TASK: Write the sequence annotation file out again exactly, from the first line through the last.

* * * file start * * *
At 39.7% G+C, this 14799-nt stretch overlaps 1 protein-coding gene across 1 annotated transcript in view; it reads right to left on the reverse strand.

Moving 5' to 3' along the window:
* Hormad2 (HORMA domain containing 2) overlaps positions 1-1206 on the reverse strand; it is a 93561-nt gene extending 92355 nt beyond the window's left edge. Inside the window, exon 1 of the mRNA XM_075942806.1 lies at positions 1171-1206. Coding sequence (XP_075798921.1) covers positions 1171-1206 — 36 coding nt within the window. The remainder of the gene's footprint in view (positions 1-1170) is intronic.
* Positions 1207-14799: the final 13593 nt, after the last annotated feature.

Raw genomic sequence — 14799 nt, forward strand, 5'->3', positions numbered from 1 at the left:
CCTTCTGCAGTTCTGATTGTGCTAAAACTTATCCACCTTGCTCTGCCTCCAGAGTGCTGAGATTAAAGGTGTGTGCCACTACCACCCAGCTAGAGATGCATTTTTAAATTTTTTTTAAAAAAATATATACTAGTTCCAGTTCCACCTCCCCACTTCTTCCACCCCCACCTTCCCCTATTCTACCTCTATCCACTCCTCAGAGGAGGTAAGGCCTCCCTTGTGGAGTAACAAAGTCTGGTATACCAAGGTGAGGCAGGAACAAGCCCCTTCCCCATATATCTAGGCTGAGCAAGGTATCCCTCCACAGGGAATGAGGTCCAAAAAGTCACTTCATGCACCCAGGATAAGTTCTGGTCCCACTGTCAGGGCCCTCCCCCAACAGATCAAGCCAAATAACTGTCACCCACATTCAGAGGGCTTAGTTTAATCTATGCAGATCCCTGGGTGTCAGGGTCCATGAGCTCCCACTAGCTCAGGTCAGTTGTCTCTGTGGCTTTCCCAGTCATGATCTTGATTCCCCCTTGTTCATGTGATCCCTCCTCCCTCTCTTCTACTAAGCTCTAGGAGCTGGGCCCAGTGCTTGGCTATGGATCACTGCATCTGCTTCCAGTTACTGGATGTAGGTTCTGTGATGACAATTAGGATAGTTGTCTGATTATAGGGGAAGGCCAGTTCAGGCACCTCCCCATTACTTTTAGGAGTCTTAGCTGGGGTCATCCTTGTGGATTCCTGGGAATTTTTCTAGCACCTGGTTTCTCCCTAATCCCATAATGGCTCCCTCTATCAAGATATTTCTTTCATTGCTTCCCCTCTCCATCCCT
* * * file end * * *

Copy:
At 39.7% G+C, this 14799-nt stretch overlaps 1 protein-coding gene across 1 annotated transcript in view; it reads right to left on the reverse strand.

Moving 5' to 3' along the window:
* Hormad2 (HORMA domain containing 2) overlaps positions 1-1206 on the reverse strand; it is a 93561-nt gene extending 92355 nt beyond the window's left edge. Inside the window, exon 1 of the mRNA XM_075942806.1 lies at positions 1171-1206. Coding sequence (XP_075798921.1) covers positions 1171-1206 — 36 coding nt within the window. The remainder of the gene's footprint in view (positions 1-1170) is intronic.
* Positions 1207-14799: the final 13593 nt, after the last annotated feature.

Raw genomic sequence — 14799 nt, forward strand, 5'->3', positions numbered from 1 at the left:
CCTTCTGCAGTTCTGATTGTGCTAAAACTTATCCACCTTGCTCTGCCTCCAGAGTGCTGAGATTAAAGGTGTGTGCCACTACCACCCAGCTAGAGATGCATTTTTAAATTTTTTTTAAAAAAATATATACTAGTTCCAGTTCCACCTCCCCACTTCTTCCACCCCCACCTTCCCCTATTCTACCTCTATCCACTCCTCAGAGGAGGTAAGGCCTCCCTTGTGGAGTAACAAAGTCTGGTATACCAAGGTGAGGCAGGAACAAGCCCCTTCCCCATATATCTAGGCTGAGCAAGGTATCCCTCCACAGGGAATGAGGTCCAAAAAGTCACTTCATGCACCCAGGATAAGTTCTGGTCCCACTGTCAGGGCCCTCCCCCAACAGATCAAGCCAAATAACTGTCACCCACATTCAGAGGGCTTAGTTTAATCTATGCAGATCCCTGGGTGTCAGGGTCCATGAGCTCCCACTAGCTCAGGTCAGTTGTCTCTGTGGCTTTCCCAGTCATGATCTTGATTCCCCCTTGTTCATGTGATCCCTCCTCCCTCTCTTCTACTAAGCTCTAGGAGCTGGGCCCAGTGCTTGGCTATGGATCACTGCATCTGCTTCCAGTTACTGGATGTAGGTTCTGTGATGACAATTAGGATAGTTGTCTGATTATAGGGGAAGGCCAGTTCAGGCACCTCCCCATTACTTTTAGGAGTCTTAGCTGGGGTCATCCTTGTGGATTCCTGGGAATTTTTCTAGCACCTGGTTTCTCCCTAATCCCATAATGGCTCCCTCTATCAAGATATTTCTTTCATTGCTTCCCCTCTCCATCCCT